Urban Field Notes: The Art Underground

A designer urges the Bay Area to take a lesson from the London Tube and transform its transit experience into something inspirational.
Article
March 8, 2013

 

Reading ultra-short illustrated Sherlock Holmes stories or being inspired while watching the short film “Who Is Community?” — these are just some of the unexpected pleasures I’ve encountered during the seemingly banal routine of daily commuting on the London Underground.

 

I moved to London from San Francisco in late 2012 and am currently exploring the city as a base for my design shop. Having commuted in San Francisco for years, I now wonder, as I jump on the Central Line at St. Paul’s, why I was never as engaged by the Bay Area’s public transportation system as I am by London’s. I dream that San Francisco is on its way to re-envisioning its underground and over-ground transportation channels as public cultural and artistic hubs. This could soon be a reality due to the efforts of organizations such as SubArt, which is working to reinvent the mass transit experience in San Francisco by using art to transform BART and Muni metro stations. I believe that collaboration between the technological and creative communities of the Bay Area region could turn commuting into another world-class daily commuter experience, increasing ridership while creating more jobs.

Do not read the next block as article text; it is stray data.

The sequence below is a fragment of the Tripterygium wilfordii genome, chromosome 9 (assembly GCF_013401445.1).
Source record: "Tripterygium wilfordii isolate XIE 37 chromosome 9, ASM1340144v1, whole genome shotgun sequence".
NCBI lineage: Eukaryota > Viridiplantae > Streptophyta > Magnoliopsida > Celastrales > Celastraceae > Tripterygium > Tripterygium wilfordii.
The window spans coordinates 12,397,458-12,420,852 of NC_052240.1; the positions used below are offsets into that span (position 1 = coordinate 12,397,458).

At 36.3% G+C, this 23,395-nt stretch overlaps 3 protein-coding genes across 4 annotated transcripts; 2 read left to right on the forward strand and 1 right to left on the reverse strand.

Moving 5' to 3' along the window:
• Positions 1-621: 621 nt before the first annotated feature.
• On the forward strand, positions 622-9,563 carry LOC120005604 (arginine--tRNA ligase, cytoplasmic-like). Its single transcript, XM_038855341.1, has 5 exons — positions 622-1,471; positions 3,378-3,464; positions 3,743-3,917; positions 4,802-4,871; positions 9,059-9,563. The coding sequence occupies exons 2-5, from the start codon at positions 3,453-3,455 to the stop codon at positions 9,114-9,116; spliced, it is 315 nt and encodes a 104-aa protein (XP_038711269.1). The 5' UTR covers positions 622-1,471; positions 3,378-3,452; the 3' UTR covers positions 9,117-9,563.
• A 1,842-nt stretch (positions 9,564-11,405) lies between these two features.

Until then: London. The art of the Underground is immense not only in its breadth but also its depth — similar to the architectural nature of the system, with its 249 miles of track carrying 1.1 billion passengers each year between 270 stations. Below are some of my favorite projects:

 

 

[B] Short films like “Who Is Community?” are screened in colorful kiosks on the Central Line.

 

 

 

 

[C] “Acts of Kindness” by Michael Landy. This Liverpool Street Station installation on the Central Line celebrates everyday generosity and compassion on the Tube.

 

[D] Artist Anna Barham’s “White City” at White City Station delves into her interest in constructing meaning through language.

 

 

 

 

[E] Sarah Morris’ abstract minimalism is on view at the Embankment Station.

 

 

 

 

[F] At Bethnal Green Station, “A Lock is a Gate,” led by artist Ruth Ewan with composer Kerry Andrew and poet Evlynn Sharp, interlaces sounds, songs and drawings, enabling young voyagers to share their dreams for a better world.

 

[G] London’s largest public projection screen presents leading contemporary and historical artists’ moving images at the Canary Wharf Station.

 

About the Authors: 

Neelu Bhuman is SPUR’s interaction designer and web developer.

 

All photos by Neelu Bhuman except Canary Wharf photo courtesy of Transport for London. For more info on Art Underground, see art.tfl.gov.uk/projects